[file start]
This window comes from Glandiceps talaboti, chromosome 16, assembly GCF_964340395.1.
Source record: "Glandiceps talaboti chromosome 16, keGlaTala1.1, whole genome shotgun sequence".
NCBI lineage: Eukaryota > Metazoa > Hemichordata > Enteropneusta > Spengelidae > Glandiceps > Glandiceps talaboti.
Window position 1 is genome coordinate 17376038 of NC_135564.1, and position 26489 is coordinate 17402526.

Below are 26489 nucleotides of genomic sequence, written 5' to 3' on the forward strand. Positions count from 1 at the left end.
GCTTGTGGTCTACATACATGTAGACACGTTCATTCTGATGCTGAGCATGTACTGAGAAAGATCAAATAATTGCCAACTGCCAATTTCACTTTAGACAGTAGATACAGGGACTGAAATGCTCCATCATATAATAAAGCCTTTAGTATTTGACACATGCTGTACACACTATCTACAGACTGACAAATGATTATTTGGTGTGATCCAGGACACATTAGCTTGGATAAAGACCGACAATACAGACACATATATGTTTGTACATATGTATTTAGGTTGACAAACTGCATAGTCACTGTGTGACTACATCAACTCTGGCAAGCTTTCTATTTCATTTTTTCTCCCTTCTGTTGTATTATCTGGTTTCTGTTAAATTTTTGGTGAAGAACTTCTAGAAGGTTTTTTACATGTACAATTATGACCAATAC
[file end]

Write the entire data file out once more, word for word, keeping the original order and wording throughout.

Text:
This window comes from Glandiceps talaboti, chromosome 16, assembly GCF_964340395.1.
Source record: "Glandiceps talaboti chromosome 16, keGlaTala1.1, whole genome shotgun sequence".
NCBI lineage: Eukaryota > Metazoa > Hemichordata > Enteropneusta > Spengelidae > Glandiceps > Glandiceps talaboti.
Window position 1 is genome coordinate 17376038 of NC_135564.1, and position 26489 is coordinate 17402526.

Below are 26489 nucleotides of genomic sequence, written 5' to 3' on the forward strand. Positions count from 1 at the left end.
GCTTGTGGTCTACATACATGTAGACACGTTCATTCTGATGCTGAGCATGTACTGAGAAAGATCAAATAATTGCCAACTGCCAATTTCACTTTAGACAGTAGATACAGGGACTGAAATGCTCCATCATATAATAAAGCCTTTAGTATTTGACACATGCTGTACACACTATCTACAGACTGACAAATGATTATTTGGTGTGATCCAGGACACATTAGCTTGGATAAAGACCGACAATACAGACACATATATGTTTGTACATATGTATTTAGGTTGACAAACTGCATAGTCACTGTGTGACTACATCAACTCTGGCAAGCTTTCTATTTCATTTTTTCTCCCTTCTGTTGTATTATCTGGTTTCTGTTAAATTTTTGGTGAAGAACTTCTAGAAGGTTTTTTACATGTACAATTATGACCAATAC